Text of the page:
I know there are certain restrictions using that approach that could be undesirable in certain situations (e.g. formatted numeric variables with embedded quotes or commas, or formatted character variables), however those problems won't occur with the data that I am working with.

In any case, using a PUT statement alone (of any form) doesn't address my need to get the result that would have been written by the PUT statement into a variable. For that, I need the _FILE_ variable that Richard suggested.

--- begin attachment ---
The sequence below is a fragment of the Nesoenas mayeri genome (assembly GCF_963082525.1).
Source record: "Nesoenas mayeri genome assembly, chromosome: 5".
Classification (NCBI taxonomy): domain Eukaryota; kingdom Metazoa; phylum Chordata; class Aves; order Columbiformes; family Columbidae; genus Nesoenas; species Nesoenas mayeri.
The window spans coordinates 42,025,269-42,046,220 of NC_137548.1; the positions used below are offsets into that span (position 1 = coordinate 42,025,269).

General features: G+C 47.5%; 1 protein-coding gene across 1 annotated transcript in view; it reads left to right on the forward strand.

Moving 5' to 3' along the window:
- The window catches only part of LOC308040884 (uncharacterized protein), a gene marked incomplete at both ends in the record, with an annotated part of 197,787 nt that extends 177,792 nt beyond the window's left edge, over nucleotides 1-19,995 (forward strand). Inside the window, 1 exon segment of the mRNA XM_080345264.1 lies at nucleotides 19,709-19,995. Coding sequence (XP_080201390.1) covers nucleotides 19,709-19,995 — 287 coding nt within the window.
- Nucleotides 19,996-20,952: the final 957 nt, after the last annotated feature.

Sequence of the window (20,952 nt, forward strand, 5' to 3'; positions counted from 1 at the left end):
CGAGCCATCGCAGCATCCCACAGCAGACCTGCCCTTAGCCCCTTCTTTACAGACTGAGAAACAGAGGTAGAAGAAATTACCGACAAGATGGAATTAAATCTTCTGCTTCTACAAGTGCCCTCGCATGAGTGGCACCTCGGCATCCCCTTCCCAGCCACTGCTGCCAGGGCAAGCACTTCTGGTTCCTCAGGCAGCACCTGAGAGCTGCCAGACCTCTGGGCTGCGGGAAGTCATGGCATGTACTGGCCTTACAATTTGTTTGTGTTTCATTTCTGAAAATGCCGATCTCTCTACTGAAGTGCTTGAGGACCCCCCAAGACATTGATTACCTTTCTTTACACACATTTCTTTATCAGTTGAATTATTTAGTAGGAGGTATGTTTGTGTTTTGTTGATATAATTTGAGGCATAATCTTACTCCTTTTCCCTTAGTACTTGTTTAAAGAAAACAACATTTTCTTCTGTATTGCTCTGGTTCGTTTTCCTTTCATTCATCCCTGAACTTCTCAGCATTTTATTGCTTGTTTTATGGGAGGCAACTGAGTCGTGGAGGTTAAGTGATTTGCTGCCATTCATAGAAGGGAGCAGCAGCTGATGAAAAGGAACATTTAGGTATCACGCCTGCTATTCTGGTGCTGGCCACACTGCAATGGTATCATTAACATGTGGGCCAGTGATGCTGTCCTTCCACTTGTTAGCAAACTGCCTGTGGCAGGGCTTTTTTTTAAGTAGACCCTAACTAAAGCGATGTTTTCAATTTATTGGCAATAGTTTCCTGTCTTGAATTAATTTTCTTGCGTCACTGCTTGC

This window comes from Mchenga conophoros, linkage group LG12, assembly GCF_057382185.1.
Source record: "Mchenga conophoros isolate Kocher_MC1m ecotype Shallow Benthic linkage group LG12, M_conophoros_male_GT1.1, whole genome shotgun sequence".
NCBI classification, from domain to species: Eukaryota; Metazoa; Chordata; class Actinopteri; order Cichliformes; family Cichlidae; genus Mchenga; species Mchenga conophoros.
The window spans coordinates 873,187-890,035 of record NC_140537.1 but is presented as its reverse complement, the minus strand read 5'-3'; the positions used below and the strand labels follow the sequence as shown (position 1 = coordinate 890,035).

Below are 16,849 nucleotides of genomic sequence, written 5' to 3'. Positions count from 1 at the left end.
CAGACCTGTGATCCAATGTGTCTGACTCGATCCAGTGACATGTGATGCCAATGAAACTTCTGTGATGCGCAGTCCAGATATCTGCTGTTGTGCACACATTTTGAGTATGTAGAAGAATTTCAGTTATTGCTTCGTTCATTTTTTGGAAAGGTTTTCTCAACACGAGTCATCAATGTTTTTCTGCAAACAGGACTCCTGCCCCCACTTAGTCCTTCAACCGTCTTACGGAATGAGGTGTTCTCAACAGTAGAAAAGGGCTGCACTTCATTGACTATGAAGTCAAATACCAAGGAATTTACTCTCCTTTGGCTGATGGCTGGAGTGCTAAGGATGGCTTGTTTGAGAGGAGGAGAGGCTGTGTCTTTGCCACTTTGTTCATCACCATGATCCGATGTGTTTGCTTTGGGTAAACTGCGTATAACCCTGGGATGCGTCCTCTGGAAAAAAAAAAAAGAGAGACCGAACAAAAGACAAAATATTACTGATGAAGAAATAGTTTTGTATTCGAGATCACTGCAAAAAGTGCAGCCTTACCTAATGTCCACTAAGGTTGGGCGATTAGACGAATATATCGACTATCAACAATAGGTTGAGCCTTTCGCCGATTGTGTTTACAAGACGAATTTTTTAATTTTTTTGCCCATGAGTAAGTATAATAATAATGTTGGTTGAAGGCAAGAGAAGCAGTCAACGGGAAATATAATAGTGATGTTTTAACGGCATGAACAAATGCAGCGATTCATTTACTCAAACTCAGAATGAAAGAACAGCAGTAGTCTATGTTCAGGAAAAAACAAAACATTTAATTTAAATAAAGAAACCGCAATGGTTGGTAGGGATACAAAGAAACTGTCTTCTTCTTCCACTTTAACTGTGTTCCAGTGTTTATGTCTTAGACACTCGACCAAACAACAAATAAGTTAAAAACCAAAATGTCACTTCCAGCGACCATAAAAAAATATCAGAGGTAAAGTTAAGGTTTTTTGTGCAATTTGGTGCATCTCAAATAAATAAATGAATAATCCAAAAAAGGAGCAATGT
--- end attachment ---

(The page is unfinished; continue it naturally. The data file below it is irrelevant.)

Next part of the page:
> > Kind regards, > ---------------- > Paul M. Dorfman > Jacksonville, FL > ---------------- > > > > > > > > > > -----Original Message----- > > From: SAS(r) Discussion [mailto:SAS-L@LISTSERV.UGA.EDU] On > > Behalf Of Kevin Myers > > Sent: Sunday, July 04, 2004 5:59 AM > > To: SAS-L@LISTSERV.UGA.EDU > > Subject: Assign Result of PUT Statement to a Variable > > > > In SAS version 8, the ability was added to treat the special > > input buffer variable _INFILE_ as a normal variable in many > > respects. Among other things, that allows the ability to > > parse values from other sources as if DSD input from an > > external file were being used. > > > > I need to do essentially the opposite: I need to create a > > variable whose value is the result that would have been > > produced by using a PUT statement for several variables using > > the DSD option. However, I also have the following > > additional restriction: I must be able to create the desired > > value as a single *expression*, *not* as the result of > > multiple separate data step statements. > > > > For this purpose, I wrote the following macro. It does > > essentially what I need, but writes undesirable messages to > > the log because the unused result arguments (the values that > > don't apply) to the ifc function are evaluated even when they > > aren't used. > > > > I can eliminate most of the messages by setting options > > errors=0, but that still produces one related note and I > > would rather not need to use that option. Also, I like to > > proceed under the rule that well written code should *never* > > produce such potentially worrisome notes in the log. > > > > Can anyone see some way around this predicament? BTW, it > > should be noted that the variables whose values are to be > > included in the resulting expression may be created in the > > current data step. Thus their type, format, etc. cannot be > > obtained by using dictionary.columns or otherwise accessing > > the variable descriptor information from an existing data set. > > > > Thanks, > > s/KAM > > > > P.S. - In the macro below, %loop is simply another macro that > > I often use which loops over a list of values in the first > > argument, substituting each individual value into the code > > that is contained in the second argument via &itemval. %ifc > > is merely a wrapper macro using %sysfunc around the ifc > > function. The real key to this macro (and the source of the > > problems described above) is the regular ifc function and its > > arguments. > > > > %macro DSDOut(columns,delimiter); > > %loop(&columns, > > %nrstr( > > > > trimn(ifc(vtype(&itemval)="N",putn(&itemval,vformat(&itemval)) > > ,quote(trim(pu > > tc(&itemval,vformat(&itemval)))))) > > %ifc(&lastitem,,||"&delimiter"||) > > ) > > ) > > %mend DSDOut; > >